The Catharsis of Dark YA

I’ve sometimes used books as an escape, as a way to explore something new, as a way to be someone else for a while. I’ve used them as entertainment, as inspiration, as a challenge to my writing.

But something has always not quite encapsulated it for me when people talk about the power of words and why we read and why we must keep reading. We say we use books to escape our lives, for entertainment, for learning empathy, for all those things I just mentioned. And that’s true. But as I’ve been sorting through why I write the stories I do, and what draws me to the books that I really, really love, something occurred to me.

Everyone is grieving something. Life leaves us with scars, and wounds that don’t heal properly, and it’s almost impossible to learn how to grieve when you’re in the middle of it. As a child, I didn’t even realize the things I was grieving. But the books I read pulled at it– the support I was missing, the friends I needed to have, the simple fact that life hurts. As an adult, I can see now that I was choosing books that helped me sort through and process all these things. And what I read now often does similar things. It pulls out a fragment of something, and helps me process it, and brings me back to a place where I can see more than the damage. Prejudice, loneliness, poverty, alienation, loss– we carry these things around with us, and they get heavy, and we often don’t know what to do with them. One piece at a time, books can help us grieve and process and show us how to put things back together.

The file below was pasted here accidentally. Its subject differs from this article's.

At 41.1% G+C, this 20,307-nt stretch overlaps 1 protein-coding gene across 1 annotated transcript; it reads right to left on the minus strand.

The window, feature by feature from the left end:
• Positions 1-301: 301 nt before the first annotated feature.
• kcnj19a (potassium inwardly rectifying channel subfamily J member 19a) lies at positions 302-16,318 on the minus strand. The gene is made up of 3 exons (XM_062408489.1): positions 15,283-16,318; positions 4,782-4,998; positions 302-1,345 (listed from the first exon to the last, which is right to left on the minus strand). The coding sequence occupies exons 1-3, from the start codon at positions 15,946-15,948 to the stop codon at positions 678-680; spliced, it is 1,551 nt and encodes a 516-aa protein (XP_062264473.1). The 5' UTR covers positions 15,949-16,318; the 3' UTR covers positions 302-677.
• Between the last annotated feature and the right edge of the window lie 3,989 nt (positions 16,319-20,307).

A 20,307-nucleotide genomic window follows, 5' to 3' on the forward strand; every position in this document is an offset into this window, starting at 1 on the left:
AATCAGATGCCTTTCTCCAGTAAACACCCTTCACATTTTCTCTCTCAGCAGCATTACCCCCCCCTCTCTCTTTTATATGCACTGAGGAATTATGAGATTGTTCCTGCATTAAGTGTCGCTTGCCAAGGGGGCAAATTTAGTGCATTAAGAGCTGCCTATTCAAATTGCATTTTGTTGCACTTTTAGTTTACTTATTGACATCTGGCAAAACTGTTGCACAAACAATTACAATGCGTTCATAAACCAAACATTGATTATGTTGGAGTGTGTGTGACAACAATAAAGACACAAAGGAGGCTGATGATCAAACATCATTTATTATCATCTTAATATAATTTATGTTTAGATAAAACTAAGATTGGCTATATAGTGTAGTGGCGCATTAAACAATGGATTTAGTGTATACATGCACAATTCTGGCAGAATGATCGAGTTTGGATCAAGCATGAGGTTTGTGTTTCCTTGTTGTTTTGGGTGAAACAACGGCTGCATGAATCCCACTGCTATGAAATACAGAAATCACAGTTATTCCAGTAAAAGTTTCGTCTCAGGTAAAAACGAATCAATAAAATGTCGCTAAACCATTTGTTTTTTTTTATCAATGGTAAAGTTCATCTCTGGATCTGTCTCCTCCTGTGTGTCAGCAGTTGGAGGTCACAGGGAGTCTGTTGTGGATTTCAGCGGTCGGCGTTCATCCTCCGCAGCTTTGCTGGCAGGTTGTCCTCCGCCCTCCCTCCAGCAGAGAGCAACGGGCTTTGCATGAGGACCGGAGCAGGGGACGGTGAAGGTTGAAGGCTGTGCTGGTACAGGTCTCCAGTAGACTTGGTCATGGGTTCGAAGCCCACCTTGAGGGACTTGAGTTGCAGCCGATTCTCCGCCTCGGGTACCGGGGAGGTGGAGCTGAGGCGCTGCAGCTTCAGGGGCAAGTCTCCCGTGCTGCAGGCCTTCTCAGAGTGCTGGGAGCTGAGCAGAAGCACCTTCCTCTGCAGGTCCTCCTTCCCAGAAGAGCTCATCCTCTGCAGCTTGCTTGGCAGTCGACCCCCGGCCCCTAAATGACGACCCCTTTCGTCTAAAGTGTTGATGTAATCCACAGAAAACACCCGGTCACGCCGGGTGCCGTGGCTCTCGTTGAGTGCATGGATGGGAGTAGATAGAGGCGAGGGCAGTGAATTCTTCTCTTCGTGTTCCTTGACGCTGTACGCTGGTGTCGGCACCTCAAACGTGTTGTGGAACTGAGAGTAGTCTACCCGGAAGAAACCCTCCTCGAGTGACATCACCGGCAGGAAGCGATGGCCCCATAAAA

This is why I read and write dark YA. “Dark” doesn’t mean “depressing.” It just means it’s a story that tackles serious issues, and most of them tilt the characters toward healing. Books bring us catharsis, and we all need that. In feeling for a character, and through watching their own struggle, in many ways we’re sorting through pain of our own. And it’s a hopeful, wonderful, positive thing.

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